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Discussion Starter #1
Yesterday I read an article in R&T concerning brakes/rotors and the track. If anyone is curious here is the URL:
https://www.roadandtrack.com/motorsports/a20771252/everything-you-need-to-know-about-brakes-and-track-days/

In the article they suggest replacing rotors any time you replace the pads with a pad of a different compound. I've been running factory pads and was considering replacing them with Pagids with the idea of swapping them before and after track days. This is my DD, and I don't want to be driving around on track pads all the time. Presumably the Pagids are not the same composition as the factory pads so according to the article I need to replace the rotors. So should I ignore the article and just go with swapping pads? I have to make at least 100 mile drive to the track so any left over pad material theoretically will have been partially warn away.

My other alternative is to swap both pads and rotors, which is not that much more effort, but is that overkill?

Thanks in advance.
 

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ajahearn, I am not an expert and can't give the science behind it or directly argue the merits behind the article, can only provide my experience. All that said, I have ~64k miles on the car, over 20 track days, and use Pagid Yellows when on track, Porsche pads when daily driving. I have never had to swap rotors when I swapped the pads, I just ensure I perform a good bedding procedure each time I swap the pads out. My initial set of OEM rotors lasted me ~50k miles and I had zero issues on track or on the road.
 

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BTW, I do drive 100~200 miles (or more) to/from the track with the Pagid's on with no issue besides noise, even in very cold NorthEast early spring weather.
 

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For the past 15+ years, with 4 different Porsches, and well over 100 track days, I’ve swapped back and forth between oem Porsche pads and Pagid yellows without any issues. Rotors are replaced only when they’re worn out.


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Discussion Starter #5
Thanks. There probably is something to mixing compounds but more than likely well beyond my skill level so I'm going to stay with the simplest solution.
 

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ajahearn, I am not an expert and can't give the science behind it or directly argue the merits behind the article, can only provide my experience. All that said, I have ~64k miles on the car, over 20 track days, and use Pagid Yellows when on track, Porsche pads when daily driving. I have never had to swap rotors when I swapped the pads, I just ensure I perform a good bedding procedure each time I swap the pads out. My initial set of OEM rotors lasted me ~50k miles and I had zero issues on track or on the road.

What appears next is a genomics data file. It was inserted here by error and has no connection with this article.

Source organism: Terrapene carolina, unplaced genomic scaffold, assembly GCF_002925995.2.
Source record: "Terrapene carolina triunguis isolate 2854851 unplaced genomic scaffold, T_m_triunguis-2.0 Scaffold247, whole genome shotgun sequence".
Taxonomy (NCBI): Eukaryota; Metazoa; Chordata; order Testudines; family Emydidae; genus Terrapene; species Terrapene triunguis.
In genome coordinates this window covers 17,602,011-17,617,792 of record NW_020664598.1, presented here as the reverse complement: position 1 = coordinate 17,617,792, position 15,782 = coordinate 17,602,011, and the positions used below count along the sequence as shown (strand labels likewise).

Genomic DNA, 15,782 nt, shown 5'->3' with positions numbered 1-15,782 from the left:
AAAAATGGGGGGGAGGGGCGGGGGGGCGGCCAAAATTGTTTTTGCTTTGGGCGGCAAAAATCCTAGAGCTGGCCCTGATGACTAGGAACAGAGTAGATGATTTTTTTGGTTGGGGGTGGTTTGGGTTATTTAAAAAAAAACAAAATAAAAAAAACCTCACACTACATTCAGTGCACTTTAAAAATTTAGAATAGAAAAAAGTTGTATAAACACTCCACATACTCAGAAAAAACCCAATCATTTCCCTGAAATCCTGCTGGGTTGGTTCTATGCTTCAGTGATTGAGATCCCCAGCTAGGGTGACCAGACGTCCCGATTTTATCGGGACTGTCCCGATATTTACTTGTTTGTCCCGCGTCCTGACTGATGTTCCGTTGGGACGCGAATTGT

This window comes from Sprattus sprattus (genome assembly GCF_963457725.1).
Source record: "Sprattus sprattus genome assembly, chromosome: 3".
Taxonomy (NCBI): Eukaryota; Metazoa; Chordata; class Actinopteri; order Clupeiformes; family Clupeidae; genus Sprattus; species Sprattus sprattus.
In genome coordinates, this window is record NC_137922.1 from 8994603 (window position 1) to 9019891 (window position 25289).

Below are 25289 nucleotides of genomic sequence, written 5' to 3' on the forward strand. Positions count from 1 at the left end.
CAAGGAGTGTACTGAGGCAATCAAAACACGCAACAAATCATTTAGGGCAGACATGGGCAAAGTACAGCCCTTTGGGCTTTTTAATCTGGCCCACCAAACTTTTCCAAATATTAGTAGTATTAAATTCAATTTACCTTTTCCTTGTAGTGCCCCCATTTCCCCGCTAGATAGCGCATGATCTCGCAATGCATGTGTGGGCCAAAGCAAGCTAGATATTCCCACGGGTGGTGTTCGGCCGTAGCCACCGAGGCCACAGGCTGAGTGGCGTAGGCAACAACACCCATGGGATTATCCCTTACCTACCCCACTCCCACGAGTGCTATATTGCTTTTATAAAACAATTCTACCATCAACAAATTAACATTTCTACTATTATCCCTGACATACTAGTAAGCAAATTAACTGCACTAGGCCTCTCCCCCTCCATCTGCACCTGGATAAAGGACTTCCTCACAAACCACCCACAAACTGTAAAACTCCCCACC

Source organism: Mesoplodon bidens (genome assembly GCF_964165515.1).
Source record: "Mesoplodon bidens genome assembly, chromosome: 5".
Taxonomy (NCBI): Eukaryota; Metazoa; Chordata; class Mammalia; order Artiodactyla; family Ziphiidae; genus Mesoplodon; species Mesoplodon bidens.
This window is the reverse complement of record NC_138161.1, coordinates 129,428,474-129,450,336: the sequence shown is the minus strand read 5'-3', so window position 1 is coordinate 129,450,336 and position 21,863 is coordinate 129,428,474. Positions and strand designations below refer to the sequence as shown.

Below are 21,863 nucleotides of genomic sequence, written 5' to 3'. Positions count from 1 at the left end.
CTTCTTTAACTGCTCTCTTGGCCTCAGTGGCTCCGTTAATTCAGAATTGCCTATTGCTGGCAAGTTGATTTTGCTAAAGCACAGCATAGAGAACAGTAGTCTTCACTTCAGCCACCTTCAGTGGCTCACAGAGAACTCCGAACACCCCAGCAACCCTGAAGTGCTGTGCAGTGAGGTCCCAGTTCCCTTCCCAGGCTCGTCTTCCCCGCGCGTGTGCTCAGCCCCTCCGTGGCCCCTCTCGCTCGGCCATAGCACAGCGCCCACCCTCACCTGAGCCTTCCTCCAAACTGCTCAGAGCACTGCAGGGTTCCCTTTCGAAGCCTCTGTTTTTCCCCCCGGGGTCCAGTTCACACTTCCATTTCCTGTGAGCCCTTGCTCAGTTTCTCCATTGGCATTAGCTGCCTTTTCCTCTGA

Wagzhp,

can you tell me what your bedding in procedure is for OEM street pads? I just had front rotors (below spec thickness) and OEM pads installed today; last time, I used a bedding in procedure from some company that makes track pads (don't think it was Pagid) that involved about 12 brake applications at various speeds to get the brakes good and hot and then transfer a smooth layer. I'm not convinced that is best for the OEM pads but don't really know. (The service writer says the tech does 2 stops from 60 mph on the test drive which beds in the pads, but that doesn't sound like pad bedding in; that sounds like making sure the brakes work). Track day at Laguna Seca on Monday.
Thanks,
KAL
 

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+1 on swapping between Pagids & stock pads w/o changing rotors.
 

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Hi KAL, while street pads don't need the same bedding in process as track pads, they do benefit from a more mild version.

For street pads I try to find a deserted stretch of roadway were I don't need to worry about being rear-ended during the braking segments, but that also has plenty of room to allow cool down with out having to come to a complete stop while the system it hot enough to perform pad transfer. (Coming to a complete stop at that point causes high points, which cause peddle pulsing.)

The bedding process I use for street pads is 8 near stops from about 70 mph, followed by 10 minutes of minimum braking driving to cool everything down. Depending on where you live, that may need to be done in the wee morning hours, when everyone else is in bed.

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However, if you are below spec rotor thickness you need to keep a very close eye on cracks between the drilled holes in the rotors. Once any of them connect you will be at risk of catastrophic rotor failure. Also, depending on how thin the rotors are, they could also fail due to crushing forces from the calipers. That's a pretty rare thing, as most track folks replace before they get that thin, but be careful. I have seen pictures of the aftermath of a failed rotor, and they can destroy a rim, which at speed can lead to an unpleasant off track excursion.

(EDIT: Never mind, I just reread your post and realized you said the front rotors were replaced. )

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